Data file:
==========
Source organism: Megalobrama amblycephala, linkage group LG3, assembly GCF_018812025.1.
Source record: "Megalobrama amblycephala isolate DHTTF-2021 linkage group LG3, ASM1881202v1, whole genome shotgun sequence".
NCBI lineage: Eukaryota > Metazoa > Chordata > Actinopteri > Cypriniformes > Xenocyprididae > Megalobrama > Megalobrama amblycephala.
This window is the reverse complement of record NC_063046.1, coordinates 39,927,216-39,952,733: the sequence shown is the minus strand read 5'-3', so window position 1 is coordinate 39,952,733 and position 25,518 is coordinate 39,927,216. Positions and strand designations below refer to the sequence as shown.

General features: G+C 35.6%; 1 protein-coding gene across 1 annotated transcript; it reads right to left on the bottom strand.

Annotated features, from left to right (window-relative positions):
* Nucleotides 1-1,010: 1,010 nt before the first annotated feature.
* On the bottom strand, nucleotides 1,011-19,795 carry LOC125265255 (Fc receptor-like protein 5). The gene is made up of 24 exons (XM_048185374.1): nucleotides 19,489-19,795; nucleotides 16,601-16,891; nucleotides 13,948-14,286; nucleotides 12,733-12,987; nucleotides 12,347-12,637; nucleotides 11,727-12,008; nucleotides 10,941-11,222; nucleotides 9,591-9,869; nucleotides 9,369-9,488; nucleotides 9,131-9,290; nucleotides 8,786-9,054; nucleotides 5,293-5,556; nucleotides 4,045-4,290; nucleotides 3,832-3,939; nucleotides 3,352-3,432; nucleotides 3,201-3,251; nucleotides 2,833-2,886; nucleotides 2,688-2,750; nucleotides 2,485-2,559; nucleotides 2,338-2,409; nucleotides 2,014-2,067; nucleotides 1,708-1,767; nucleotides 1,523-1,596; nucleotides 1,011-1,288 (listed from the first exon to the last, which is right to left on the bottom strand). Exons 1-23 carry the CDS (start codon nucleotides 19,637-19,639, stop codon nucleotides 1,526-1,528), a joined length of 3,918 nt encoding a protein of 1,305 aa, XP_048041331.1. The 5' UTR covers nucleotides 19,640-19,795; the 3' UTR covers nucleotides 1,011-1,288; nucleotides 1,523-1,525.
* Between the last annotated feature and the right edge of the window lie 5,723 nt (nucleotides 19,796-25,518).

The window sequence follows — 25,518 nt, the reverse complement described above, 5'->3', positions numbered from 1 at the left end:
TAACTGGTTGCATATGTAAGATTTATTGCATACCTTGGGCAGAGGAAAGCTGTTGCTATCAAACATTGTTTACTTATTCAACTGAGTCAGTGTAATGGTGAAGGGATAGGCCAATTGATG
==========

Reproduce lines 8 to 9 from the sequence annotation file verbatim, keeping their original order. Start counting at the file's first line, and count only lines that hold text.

* On the bottom strand, nucleotides 1,011-19,795 carry LOC125265255 (Fc receptor-like protein 5). The gene is made up of 24 exons (XM_048185374.1): nucleotides 19,489-19,795; nucleotides 16,601-16,891; nucleotides 13,948-14,286; nucleotides 12,733-12,987; nucleotides 12,347-12,637; nucleotides 11,727-12,008; nucleotides 10,941-11,222; nucleotides 9,591-9,869; nucleotides 9,369-9,488; nucleotides 9,131-9,290; nucleotides 8,786-9,054; nucleotides 5,293-5,556; nucleotides 4,045-4,290; nucleotides 3,832-3,939; nucleotides 3,352-3,432; nucleotides 3,201-3,251; nucleotides 2,833-2,886; nucleotides 2,688-2,750; nucleotides 2,485-2,559; nucleotides 2,338-2,409; nucleotides 2,014-2,067; nucleotides 1,708-1,767; nucleotides 1,523-1,596; nucleotides 1,011-1,288 (listed from the first exon to the last, which is right to left on the bottom strand). Exons 1-23 carry the CDS (start codon nucleotides 19,637-19,639, stop codon nucleotides 1,526-1,528), a joined length of 3,918 nt encoding a protein of 1,305 aa, XP_048041331.1. The 5' UTR covers nucleotides 19,640-19,795; the 3' UTR covers nucleotides 1,011-1,288; nucleotides 1,523-1,525.
* Between the last annotated feature and the right edge of the window lie 5,723 nt (nucleotides 19,796-25,518).